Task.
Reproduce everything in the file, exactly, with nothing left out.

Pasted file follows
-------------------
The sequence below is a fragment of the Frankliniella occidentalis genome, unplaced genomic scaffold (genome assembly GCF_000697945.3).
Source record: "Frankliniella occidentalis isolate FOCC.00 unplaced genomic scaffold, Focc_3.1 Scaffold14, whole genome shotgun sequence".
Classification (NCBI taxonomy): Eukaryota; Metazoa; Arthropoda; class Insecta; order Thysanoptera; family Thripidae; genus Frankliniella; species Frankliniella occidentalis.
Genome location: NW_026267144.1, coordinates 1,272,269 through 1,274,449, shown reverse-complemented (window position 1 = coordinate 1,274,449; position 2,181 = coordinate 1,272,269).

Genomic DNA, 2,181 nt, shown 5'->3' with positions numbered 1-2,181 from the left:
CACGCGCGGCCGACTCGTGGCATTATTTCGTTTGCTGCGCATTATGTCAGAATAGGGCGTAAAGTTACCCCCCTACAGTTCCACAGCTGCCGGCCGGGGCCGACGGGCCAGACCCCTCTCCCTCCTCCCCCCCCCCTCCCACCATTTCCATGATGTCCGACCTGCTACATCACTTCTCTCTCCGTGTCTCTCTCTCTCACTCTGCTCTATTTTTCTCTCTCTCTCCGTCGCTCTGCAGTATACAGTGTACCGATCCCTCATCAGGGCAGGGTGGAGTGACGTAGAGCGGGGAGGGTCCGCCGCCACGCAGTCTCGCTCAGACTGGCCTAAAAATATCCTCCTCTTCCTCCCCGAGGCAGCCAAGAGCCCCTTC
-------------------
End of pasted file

The sequence below is a fragment of the Frankliniella occidentalis genome, unplaced genomic scaffold (genome assembly GCF_000697945.3).
Source record: "Frankliniella occidentalis isolate FOCC.00 unplaced genomic scaffold, Focc_3.1 Scaffold14, whole genome shotgun sequence".
Classification (NCBI taxonomy): Eukaryota; Metazoa; Arthropoda; class Insecta; order Thysanoptera; family Thripidae; genus Frankliniella; species Frankliniella occidentalis.
Genome location: NW_026267144.1, coordinates 1,272,269 through 1,274,449, shown reverse-complemented (window position 1 = coordinate 1,274,449; position 2,181 = coordinate 1,272,269).

Genomic DNA, 2,181 nt, shown 5'->3' with positions numbered 1-2,181 from the left:
CACGCGCGGCCGACTCGTGGCATTATTTCGTTTGCTGCGCATTATGTCAGAATAGGGCGTAAAGTTACCCCCCTACAGTTCCACAGCTGCCGGCCGGGGCCGACGGGCCAGACCCCTCTCCCTCCTCCCCCCCCCCTCCCACCATTTCCATGATGTCCGACCTGCTACATCACTTCTCTCTCCGTGTCTCTCTCTCTCACTCTGCTCTATTTTTCTCTCTCTCTCCGTCGCTCTGCAGTATACAGTGTACCGATCCCTCATCAGGGCAGGGTGGAGTGACGTAGAGCGGGGAGGGTCCGCCGCCACGCAGTCTCGCTCAGACTGGCCTAAAAATATCCTCCTCTTCCTCCCCGAGGCAGCCAAGAGCCCCTTC